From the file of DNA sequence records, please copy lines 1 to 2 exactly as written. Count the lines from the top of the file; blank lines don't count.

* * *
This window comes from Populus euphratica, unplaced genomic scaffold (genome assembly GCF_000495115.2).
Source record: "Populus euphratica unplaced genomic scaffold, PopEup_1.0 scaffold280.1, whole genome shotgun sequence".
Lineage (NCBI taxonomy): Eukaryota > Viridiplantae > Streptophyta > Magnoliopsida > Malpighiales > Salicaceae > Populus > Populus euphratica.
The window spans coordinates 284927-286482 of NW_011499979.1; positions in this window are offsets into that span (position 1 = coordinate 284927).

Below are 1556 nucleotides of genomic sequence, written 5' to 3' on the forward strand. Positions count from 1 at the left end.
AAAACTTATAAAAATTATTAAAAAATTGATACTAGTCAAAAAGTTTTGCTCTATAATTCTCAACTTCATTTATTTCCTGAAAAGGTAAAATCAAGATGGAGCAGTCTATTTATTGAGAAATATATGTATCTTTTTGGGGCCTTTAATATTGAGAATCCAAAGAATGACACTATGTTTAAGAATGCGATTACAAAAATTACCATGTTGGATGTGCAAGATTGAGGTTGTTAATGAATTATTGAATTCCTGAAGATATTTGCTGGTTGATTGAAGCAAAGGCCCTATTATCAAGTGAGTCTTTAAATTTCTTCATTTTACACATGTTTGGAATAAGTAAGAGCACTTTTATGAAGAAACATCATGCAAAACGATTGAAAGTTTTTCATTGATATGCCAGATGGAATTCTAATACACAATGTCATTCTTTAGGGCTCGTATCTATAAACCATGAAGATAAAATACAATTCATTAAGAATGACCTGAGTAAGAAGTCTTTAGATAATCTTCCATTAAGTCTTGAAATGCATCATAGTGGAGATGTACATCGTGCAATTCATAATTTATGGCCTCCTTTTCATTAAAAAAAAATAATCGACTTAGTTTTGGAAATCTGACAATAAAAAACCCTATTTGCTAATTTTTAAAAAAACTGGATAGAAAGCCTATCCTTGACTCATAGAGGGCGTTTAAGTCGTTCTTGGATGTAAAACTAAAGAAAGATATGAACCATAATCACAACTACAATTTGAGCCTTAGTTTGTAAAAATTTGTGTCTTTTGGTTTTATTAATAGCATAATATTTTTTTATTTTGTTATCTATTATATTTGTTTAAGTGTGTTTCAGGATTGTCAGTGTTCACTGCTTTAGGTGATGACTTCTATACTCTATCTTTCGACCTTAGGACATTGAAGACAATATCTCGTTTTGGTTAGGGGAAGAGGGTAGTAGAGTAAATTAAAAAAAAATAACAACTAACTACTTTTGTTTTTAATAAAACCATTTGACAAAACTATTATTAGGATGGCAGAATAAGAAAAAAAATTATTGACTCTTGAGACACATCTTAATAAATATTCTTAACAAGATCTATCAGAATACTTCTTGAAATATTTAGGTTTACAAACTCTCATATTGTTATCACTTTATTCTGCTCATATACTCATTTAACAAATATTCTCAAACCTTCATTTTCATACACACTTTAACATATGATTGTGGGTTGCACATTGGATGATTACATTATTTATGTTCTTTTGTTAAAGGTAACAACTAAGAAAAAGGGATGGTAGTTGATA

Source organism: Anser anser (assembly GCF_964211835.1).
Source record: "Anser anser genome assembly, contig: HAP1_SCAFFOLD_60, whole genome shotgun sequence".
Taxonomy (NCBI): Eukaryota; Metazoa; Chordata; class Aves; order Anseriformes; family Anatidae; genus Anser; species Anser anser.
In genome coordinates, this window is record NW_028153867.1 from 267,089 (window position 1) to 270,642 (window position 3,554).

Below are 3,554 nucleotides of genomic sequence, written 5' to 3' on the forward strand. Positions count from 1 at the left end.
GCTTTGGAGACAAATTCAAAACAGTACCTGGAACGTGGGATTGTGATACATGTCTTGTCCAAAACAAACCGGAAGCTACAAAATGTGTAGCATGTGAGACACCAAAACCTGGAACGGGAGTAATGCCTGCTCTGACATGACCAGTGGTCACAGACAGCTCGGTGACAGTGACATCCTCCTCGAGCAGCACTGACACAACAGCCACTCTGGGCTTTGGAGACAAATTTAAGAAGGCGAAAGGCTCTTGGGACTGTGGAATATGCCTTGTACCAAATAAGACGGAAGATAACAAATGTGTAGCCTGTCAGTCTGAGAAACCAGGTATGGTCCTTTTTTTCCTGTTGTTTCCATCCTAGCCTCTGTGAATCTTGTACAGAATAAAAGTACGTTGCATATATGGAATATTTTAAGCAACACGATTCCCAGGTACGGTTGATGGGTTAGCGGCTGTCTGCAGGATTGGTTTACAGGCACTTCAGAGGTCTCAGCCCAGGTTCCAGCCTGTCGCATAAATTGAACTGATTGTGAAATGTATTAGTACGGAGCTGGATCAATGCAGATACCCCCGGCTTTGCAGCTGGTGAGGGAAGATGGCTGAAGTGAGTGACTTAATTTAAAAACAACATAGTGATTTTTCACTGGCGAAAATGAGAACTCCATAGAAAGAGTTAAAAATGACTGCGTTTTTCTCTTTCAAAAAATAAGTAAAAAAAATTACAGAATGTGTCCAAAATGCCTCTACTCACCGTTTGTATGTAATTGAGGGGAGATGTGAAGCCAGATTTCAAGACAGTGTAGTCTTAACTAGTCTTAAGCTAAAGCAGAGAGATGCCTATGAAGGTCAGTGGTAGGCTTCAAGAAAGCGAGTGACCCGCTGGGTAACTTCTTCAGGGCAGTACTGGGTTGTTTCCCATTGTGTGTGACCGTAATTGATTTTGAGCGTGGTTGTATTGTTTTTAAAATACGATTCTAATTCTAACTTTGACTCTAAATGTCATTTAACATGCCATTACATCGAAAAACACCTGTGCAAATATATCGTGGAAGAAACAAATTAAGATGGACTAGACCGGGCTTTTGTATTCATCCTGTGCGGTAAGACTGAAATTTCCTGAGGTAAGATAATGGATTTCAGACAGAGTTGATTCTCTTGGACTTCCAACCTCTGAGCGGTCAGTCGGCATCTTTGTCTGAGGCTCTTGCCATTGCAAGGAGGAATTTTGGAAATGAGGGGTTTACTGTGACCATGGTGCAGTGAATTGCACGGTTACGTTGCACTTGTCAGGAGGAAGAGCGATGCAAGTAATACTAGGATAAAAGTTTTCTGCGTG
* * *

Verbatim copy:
This window comes from Populus euphratica, unplaced genomic scaffold (genome assembly GCF_000495115.2).
Source record: "Populus euphratica unplaced genomic scaffold, PopEup_1.0 scaffold280.1, whole genome shotgun sequence".